Thousands of members of the austere Jain religion protested across India on Monday for the legal right to take part in an ancient ritual of starving themselves to death.
Dressed in traditional white kurtas and trousers and holding banners that read "Suicide is crime. Santhara is religion", they marched silently through the city of Jaipur in the western state of Rajasthan.
Jains have been campaigning after a Rajasthan High Court ruled this month that their voluntary custom of fasting until death or Santhara was a form of suicide, which is illegal under Indian law.
"Our peaceful protest is against the judgement pronounced by the high court without understanding the concept and objectives" of the tradition, Jain leader Rajendra Godha said.
Godha said up to 100,000 devotees took part in the protest that snaked through Jaipur for several kilometres and also saw schools and businesses run by Jains close for the day.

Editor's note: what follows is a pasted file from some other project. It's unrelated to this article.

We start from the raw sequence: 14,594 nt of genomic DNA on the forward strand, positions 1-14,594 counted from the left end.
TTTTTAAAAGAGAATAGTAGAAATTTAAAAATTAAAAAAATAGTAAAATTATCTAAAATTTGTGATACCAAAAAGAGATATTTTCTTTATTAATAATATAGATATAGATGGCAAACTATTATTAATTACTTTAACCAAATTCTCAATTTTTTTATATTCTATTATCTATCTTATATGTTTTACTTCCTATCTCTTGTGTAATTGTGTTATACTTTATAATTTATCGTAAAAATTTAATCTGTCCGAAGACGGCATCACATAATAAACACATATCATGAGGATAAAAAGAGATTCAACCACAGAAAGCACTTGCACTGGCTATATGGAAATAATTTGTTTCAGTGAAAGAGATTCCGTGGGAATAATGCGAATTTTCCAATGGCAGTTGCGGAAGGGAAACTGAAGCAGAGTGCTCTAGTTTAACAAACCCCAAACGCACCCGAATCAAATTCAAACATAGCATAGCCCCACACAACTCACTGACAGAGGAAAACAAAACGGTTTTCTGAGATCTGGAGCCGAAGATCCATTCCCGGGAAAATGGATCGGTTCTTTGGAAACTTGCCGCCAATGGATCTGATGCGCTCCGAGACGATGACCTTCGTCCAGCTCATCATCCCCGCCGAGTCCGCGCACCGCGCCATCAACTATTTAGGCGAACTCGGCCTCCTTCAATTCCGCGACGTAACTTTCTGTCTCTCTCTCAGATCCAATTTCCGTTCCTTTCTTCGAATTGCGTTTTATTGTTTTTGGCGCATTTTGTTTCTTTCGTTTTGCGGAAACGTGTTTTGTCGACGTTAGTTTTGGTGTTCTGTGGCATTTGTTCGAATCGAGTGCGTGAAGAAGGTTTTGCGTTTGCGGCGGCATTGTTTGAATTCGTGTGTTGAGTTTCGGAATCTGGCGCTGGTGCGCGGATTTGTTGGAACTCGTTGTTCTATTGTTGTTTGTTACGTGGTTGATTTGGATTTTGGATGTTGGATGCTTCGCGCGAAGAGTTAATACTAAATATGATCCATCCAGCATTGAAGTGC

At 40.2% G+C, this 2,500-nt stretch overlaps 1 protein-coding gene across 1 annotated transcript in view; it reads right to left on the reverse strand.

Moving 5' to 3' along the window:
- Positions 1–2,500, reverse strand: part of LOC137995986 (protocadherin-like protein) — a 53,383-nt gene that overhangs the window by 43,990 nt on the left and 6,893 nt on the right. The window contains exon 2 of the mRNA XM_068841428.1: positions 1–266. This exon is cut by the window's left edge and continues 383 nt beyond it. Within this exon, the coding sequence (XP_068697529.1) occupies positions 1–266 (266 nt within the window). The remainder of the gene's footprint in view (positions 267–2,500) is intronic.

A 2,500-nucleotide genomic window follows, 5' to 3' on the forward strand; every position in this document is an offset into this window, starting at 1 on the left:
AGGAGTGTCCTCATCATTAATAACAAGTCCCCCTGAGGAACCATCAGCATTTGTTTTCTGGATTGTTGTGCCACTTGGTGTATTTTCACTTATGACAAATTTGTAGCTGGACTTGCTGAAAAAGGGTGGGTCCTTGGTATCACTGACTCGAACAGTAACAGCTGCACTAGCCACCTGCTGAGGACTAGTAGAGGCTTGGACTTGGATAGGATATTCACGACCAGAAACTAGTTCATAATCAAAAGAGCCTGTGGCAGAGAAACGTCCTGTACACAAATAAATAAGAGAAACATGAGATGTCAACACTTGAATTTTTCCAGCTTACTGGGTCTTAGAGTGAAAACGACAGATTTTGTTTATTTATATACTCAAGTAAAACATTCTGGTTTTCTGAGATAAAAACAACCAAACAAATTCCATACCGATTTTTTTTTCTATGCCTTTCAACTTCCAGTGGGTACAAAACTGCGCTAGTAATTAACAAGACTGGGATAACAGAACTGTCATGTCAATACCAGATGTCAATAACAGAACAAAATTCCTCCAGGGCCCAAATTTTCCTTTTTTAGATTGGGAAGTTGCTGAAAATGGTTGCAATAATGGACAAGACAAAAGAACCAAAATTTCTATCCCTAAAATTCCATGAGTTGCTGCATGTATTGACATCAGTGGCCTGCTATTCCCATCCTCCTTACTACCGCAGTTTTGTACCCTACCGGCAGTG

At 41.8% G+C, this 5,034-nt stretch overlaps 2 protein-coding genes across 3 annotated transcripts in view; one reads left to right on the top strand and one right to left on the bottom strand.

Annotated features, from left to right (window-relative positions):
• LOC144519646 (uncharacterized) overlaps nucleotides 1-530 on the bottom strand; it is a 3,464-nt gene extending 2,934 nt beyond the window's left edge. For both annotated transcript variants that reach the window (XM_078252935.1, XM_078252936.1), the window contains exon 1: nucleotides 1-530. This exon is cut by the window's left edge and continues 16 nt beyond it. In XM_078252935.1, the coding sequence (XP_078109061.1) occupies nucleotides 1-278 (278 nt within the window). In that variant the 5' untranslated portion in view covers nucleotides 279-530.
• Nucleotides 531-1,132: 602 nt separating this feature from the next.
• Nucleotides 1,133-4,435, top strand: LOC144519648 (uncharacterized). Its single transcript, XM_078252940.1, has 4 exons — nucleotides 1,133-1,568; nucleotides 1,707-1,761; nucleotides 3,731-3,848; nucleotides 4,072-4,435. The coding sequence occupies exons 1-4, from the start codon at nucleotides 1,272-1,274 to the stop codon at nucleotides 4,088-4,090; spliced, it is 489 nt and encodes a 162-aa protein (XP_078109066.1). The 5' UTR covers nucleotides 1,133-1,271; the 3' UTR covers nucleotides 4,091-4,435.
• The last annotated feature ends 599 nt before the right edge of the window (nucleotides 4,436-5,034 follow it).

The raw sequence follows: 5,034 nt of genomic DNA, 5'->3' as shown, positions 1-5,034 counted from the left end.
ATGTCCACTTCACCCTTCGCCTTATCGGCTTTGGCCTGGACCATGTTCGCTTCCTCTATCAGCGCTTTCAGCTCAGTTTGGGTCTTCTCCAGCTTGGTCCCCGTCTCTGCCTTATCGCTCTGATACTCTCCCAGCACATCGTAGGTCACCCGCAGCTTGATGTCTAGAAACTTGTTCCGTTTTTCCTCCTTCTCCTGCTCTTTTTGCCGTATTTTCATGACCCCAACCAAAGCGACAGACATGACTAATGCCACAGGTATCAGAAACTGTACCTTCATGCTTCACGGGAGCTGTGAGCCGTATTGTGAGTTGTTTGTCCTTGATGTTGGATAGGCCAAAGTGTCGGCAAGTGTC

Additional deputy commissioner of police Gyanendra Singh put the protest numbers much lower, at between 35,000 and 40,000.
Smaller protests were also held in other cities including in Mumbai, where an AFP photographer said several thousand gathered peacefully under a tent to hear speeches by two priests.
Jain leaders have said they will appeal to the Supreme Court against the lower court's ruling, saying the decision was against their religious right which is enshrined in the constitution.
As part of their religion, Jains can take a vow to give up food and water as a way of embracing death. It is unclear how many deaths occur every year but local media put the number at a couple of hundred.
The high court was ruling on a petition by an activist in Rajasthan who argued the practice was against the law. He questioned whether elderly Jains were being encouraged to take the vow to free families of the burden of taking care of them, an argument Jains deny.
A Hindu-majority country, India is also home to large numbers of religious minorities including 4.2 million Jains, according to 2011 census figures.
Jainism is thousands of years old, a nonviolent religion whose philosophical roots are based in ancient India and are inspired by the same principles of tolerance that influenced freedom fighter Mahatma Gandhi.